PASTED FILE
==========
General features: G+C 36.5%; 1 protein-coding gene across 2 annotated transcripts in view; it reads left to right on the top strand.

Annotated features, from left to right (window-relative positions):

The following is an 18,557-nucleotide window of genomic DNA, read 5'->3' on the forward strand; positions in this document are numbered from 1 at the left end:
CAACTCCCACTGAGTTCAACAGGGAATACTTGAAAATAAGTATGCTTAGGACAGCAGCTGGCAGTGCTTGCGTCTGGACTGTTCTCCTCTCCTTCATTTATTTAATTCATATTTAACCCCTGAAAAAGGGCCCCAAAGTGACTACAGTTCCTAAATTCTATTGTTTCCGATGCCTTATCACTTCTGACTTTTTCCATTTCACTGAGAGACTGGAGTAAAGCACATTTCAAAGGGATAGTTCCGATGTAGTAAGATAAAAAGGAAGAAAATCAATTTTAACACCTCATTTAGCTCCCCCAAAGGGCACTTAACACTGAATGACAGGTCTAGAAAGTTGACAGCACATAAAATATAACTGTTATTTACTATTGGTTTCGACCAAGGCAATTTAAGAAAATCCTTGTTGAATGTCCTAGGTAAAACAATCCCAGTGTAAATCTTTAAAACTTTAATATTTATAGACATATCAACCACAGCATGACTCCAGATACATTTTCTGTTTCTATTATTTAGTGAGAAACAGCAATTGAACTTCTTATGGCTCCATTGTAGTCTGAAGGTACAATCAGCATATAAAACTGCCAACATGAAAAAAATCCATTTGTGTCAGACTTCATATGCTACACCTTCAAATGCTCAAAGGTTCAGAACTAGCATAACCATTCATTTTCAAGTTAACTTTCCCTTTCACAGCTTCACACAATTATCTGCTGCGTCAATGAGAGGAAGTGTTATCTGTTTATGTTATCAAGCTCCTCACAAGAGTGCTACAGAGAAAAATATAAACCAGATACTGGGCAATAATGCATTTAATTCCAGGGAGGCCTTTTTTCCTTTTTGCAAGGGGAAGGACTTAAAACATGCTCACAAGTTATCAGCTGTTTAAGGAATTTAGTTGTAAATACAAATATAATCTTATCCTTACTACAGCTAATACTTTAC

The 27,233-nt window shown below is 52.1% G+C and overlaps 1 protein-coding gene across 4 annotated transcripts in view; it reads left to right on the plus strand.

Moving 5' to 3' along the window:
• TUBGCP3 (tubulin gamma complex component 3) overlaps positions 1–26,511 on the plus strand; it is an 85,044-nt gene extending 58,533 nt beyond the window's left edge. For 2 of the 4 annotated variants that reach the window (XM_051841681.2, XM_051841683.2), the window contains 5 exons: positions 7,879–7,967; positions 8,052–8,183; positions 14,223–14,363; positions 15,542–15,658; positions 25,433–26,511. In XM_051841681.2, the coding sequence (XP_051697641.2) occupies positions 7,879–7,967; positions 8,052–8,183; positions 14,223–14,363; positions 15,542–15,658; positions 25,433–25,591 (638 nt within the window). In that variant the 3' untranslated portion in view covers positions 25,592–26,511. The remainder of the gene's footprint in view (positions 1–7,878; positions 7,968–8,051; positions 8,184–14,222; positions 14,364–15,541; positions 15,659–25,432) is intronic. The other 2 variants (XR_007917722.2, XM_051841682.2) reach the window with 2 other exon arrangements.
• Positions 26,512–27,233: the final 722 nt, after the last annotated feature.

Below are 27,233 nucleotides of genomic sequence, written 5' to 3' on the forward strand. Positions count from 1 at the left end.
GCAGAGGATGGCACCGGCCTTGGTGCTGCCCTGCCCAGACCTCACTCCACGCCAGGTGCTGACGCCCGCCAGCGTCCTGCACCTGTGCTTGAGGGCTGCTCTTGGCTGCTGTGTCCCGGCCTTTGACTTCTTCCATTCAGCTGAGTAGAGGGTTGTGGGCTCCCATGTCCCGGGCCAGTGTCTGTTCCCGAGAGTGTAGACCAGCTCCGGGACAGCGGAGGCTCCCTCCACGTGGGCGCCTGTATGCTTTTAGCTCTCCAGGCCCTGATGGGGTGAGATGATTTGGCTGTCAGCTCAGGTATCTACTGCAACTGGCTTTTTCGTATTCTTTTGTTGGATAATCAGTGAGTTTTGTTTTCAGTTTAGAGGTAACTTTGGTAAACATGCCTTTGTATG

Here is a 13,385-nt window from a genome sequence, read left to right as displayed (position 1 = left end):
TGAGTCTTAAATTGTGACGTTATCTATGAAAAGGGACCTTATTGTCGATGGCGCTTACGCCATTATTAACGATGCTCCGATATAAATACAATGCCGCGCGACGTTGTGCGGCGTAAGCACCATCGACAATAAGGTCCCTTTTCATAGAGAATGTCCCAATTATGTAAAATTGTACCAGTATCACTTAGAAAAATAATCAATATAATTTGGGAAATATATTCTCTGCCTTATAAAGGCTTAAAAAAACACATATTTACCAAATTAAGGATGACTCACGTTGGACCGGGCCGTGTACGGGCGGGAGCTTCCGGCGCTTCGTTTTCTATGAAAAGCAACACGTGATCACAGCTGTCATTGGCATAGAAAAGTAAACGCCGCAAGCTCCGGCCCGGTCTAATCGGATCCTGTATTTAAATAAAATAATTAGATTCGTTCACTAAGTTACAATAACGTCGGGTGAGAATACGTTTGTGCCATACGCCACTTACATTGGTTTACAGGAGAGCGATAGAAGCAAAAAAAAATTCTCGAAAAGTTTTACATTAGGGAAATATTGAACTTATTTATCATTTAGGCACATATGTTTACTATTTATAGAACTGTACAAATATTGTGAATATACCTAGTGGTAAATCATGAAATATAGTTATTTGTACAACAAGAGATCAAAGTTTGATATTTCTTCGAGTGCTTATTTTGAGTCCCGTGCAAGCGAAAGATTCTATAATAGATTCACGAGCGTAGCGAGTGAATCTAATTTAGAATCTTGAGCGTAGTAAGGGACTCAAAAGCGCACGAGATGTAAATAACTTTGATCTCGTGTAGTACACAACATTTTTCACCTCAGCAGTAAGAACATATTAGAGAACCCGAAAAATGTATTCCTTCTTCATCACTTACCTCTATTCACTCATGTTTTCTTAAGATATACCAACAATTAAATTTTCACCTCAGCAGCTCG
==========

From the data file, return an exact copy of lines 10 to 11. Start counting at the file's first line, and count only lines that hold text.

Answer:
GCAGAGGATGGCACCGGCCTTGGTGCTGCCCTGCCCAGACCTCACTCCACGCCAGGTGCTGACGCCCGCCAGCGTCCTGCACCTGTGCTTGAGGGCTGCTCTTGGCTGCTGTGTCCCGGCCTTTGACTTCTTCCATTCAGCTGAGTAGAGGGTTGTGGGCTCCCATGTCCCGGGCCAGTGTCTGTTCCCGAGAGTGTAGACCAGCTCCGGGACAGCGGAGGCTCCCTCCACGTGGGCGCCTGTATGCTTTTAGCTCTCCAGGCCCTGATGGGGTGAGATGATTTGGCTGTCAGCTCAGGTATCTACTGCAACTGGCTTTTTCGTATTCTTTTGTTGGATAATCAGTGAGTTTTGTTTTCAGTTTAGAGGTAACTTTGGTAAACATGCCTTTGTATG

Here is a 13,385-nt window from a genome sequence, read left to right as displayed (position 1 = left end):